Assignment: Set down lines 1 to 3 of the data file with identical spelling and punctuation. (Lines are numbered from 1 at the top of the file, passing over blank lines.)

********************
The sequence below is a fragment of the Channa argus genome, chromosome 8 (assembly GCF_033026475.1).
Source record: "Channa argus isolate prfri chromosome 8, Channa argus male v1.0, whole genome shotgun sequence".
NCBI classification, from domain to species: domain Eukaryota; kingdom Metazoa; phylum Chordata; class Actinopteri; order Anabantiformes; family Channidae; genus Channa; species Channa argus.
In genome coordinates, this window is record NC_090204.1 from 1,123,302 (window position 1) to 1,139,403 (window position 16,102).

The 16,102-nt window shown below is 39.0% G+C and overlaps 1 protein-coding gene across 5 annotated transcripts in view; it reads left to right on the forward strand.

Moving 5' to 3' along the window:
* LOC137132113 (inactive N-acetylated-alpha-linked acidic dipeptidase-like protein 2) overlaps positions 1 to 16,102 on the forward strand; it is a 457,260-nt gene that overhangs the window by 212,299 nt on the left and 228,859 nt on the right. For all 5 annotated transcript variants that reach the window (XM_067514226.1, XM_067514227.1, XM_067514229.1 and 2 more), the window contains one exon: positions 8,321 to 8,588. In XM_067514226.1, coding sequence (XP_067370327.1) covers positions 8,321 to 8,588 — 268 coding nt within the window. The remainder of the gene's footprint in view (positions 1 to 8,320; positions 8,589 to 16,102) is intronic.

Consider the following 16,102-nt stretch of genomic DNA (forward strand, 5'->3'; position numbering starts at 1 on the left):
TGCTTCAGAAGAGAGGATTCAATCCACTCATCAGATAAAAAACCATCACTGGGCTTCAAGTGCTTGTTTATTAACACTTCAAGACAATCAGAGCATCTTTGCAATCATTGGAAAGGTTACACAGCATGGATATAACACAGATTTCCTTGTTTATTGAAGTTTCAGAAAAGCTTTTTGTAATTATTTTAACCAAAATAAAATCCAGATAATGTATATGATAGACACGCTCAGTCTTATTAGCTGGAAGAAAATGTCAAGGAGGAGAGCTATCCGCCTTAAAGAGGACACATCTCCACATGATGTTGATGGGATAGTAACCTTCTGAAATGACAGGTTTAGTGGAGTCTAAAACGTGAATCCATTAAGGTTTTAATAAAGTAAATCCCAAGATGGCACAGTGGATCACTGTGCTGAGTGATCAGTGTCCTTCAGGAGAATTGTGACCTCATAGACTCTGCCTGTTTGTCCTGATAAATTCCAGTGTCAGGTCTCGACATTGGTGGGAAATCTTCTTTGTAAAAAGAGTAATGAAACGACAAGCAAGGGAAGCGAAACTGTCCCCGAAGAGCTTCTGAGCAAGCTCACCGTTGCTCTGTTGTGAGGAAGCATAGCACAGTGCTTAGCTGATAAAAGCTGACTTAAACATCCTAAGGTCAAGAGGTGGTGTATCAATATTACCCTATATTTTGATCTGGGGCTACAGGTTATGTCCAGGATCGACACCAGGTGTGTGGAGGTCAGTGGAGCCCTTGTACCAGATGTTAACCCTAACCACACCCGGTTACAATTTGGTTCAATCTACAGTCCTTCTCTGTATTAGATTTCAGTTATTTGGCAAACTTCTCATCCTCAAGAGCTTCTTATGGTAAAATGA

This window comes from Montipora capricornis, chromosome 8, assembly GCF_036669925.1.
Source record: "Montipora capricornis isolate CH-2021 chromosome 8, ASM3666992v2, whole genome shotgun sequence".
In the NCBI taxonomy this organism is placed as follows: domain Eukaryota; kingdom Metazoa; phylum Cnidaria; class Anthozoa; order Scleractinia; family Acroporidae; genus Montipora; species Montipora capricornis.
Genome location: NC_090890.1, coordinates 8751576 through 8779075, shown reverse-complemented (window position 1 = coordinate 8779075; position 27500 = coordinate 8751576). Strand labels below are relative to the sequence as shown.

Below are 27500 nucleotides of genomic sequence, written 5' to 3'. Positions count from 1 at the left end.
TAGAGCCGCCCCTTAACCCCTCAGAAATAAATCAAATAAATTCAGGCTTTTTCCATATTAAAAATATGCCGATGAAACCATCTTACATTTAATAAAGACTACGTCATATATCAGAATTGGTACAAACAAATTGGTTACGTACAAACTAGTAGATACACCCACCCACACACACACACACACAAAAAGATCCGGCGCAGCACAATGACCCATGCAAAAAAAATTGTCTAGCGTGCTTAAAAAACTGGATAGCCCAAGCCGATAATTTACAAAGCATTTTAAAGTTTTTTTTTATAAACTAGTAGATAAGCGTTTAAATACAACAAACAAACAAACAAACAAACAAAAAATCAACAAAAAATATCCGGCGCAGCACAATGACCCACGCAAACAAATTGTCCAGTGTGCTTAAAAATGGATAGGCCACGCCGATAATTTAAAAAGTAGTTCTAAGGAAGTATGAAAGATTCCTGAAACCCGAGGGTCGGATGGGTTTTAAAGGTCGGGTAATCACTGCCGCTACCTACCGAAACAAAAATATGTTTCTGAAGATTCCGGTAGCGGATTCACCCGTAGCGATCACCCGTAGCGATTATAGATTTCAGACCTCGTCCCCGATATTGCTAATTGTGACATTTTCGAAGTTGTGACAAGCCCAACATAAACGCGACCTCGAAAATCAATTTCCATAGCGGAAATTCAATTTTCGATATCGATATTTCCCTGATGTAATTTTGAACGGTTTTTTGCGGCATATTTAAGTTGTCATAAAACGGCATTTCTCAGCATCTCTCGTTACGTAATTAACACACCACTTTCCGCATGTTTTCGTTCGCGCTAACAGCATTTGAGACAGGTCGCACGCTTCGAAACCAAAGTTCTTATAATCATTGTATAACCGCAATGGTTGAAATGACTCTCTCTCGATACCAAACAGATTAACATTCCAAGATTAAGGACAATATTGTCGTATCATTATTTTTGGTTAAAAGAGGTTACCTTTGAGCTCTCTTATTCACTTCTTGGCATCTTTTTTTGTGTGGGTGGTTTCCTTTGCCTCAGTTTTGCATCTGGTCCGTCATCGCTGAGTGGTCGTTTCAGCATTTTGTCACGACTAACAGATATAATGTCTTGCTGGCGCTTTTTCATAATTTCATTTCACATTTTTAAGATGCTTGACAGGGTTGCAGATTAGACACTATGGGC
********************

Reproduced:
The sequence below is a fragment of the Channa argus genome, chromosome 8 (assembly GCF_033026475.1).
Source record: "Channa argus isolate prfri chromosome 8, Channa argus male v1.0, whole genome shotgun sequence".
NCBI classification, from domain to species: domain Eukaryota; kingdom Metazoa; phylum Chordata; class Actinopteri; order Anabantiformes; family Channidae; genus Channa; species Channa argus.